New Books Network

Kim Adrian

Dear Knausgaard

Karl Ove Knausgaard’s My Struggle

Fiction Advocate 2020

New Books in Arts & LettersNew Books in Gender StudiesNew Books in Intellectual HistoryNew Books in Literary StudiesNew Books in Politics & SocietyNew Books Network August 5, 2020 Stephen Dozeman

In 2009, a novel was released in Norway with a fairly simple premise; the author would simply write about himself, his life and his...

In 2009, a novel was released in Norway with a fairly simple premise; the author would simply write about himself, his life and his attempts to write. The autobiographical novel would be the first in a 6-volume series that would eventually total over 3,500 pages written in just 3 short years. The frenzied pace at which it was produced would only be matched by the frenzied pace at which it was consumed, with each volume hitting the bestseller list, and it would all eventually be translated into over 30 languages. The author was Karl Ove Knausgaard, and the novel was called ​My Struggle​.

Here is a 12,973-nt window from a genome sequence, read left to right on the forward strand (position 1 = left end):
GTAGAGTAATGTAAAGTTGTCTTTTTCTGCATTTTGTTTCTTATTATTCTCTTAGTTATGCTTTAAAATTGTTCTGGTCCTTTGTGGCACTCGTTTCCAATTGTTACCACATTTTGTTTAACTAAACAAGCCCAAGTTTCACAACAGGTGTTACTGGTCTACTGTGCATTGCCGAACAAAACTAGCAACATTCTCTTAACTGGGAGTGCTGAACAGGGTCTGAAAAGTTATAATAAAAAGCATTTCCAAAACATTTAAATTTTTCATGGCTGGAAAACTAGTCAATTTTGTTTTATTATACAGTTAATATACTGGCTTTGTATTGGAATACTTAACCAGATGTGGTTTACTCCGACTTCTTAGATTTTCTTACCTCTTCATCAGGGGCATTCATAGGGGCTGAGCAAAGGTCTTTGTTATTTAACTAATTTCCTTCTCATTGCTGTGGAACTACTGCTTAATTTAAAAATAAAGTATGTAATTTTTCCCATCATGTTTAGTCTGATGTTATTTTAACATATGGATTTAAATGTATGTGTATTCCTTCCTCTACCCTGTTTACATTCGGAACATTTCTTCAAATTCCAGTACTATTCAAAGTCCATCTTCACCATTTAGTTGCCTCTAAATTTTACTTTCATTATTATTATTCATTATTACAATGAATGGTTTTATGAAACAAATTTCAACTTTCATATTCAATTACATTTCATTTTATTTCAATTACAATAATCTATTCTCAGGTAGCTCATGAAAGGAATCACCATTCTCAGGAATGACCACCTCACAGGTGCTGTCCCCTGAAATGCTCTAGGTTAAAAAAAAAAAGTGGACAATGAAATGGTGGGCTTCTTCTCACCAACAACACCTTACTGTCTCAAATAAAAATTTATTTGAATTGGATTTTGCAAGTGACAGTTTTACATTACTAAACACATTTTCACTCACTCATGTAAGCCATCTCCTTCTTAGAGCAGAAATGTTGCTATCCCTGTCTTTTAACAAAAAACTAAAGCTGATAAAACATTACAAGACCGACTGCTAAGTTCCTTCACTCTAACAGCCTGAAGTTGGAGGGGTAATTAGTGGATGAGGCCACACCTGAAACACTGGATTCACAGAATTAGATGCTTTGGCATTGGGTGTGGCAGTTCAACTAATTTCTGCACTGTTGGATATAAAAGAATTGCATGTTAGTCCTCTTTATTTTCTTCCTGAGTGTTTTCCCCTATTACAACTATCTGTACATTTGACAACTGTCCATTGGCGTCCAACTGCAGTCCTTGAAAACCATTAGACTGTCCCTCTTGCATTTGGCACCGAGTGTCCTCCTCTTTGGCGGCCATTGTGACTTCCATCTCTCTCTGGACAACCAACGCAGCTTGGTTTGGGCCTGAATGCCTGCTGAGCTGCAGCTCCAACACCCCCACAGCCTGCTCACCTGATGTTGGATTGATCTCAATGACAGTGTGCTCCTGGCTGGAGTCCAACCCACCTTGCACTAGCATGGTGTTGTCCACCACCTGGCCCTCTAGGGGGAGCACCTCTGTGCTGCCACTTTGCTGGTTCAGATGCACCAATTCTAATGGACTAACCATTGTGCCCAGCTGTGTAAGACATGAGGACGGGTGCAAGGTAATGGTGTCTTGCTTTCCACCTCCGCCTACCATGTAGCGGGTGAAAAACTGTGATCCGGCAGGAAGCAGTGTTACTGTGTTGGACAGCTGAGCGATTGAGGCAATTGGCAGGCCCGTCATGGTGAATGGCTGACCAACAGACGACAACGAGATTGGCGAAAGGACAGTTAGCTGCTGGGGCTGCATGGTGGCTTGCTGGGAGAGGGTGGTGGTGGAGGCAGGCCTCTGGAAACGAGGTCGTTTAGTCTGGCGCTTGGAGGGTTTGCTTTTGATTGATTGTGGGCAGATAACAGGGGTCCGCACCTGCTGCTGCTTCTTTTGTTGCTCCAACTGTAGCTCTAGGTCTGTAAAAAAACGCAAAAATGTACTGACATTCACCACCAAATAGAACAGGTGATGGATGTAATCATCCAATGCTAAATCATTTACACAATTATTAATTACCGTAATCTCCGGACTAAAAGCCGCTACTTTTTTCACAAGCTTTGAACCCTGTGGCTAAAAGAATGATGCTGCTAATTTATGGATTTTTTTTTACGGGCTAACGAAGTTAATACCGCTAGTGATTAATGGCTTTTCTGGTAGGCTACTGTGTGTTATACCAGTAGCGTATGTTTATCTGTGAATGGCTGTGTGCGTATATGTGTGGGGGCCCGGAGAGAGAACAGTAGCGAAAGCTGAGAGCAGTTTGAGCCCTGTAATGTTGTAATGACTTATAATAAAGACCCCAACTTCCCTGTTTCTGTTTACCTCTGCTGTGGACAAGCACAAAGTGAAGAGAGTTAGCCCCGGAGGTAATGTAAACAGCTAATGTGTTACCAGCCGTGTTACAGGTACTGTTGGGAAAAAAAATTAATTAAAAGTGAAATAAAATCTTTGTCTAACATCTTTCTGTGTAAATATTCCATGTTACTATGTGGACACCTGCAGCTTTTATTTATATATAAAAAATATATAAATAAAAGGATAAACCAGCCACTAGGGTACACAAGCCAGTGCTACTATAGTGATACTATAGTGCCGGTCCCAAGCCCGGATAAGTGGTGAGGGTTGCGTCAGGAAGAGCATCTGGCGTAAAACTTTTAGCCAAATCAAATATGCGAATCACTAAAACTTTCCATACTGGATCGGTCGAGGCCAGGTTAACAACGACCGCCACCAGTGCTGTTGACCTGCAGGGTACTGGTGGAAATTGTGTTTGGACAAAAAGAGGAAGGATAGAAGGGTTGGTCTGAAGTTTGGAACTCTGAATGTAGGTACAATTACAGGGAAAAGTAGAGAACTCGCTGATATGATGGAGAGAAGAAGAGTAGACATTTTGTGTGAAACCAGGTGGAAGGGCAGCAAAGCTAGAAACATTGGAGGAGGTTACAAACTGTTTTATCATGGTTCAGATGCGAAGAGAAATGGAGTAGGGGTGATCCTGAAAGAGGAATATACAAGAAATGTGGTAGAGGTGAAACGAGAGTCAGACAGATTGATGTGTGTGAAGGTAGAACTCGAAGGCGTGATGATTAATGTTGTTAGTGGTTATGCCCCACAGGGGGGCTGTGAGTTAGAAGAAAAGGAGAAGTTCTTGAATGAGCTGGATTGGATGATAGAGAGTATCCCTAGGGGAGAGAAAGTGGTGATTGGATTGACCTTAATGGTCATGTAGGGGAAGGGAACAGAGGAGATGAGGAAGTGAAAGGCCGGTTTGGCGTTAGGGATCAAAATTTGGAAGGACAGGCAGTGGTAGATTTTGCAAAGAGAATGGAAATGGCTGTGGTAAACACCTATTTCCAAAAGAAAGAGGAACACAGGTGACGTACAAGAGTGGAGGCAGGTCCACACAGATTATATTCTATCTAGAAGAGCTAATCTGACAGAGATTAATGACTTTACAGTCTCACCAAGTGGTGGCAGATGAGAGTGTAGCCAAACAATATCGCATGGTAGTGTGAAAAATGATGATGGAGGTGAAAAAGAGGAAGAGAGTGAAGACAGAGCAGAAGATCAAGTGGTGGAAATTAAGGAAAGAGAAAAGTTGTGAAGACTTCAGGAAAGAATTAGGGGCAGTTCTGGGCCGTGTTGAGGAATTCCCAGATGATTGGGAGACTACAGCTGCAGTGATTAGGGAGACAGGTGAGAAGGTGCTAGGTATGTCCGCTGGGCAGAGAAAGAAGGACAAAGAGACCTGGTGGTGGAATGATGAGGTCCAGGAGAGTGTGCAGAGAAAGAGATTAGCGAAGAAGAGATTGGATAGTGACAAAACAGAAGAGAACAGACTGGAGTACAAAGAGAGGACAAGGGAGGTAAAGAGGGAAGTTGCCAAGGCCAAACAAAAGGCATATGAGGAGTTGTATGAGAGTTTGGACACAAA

With the dust finally settling in the wake of the enormous controversy the book stirred up, many people are starting to move in to analyze the work with a more critical lens, trying to examine what the work actually achieves, what it’s place might be in the larger canon of literature, and elements of it we should be skeptical of. One of those critical examiners is Kim Adrian in her book ​Dear Knausgaard: Karl Ove Knausgaard’s My Struggle (Fiction Advocate, 2020)​, a collection of short letters written to the man himself where she wrestles with his work. While Adrian is herself a fan of Knausgaard, she is not uncritical of him, and even finds herself frustrated at various moments with his views on writing, literature, politics, gender and identity, but this dynamic gives the book an interesting back-and-forth as it helps her wrestle with these topics.

Kim Adrian is a visiting lecturer in English at Brown University, and is the author of the memoir The 27th Letter of the Alphabet and ​Sock​. She has had both fiction and nonfiction appear in a number of outlets, including ​Tin House,​ ​The Gettysburg Review​, and ​The Seneca Review​.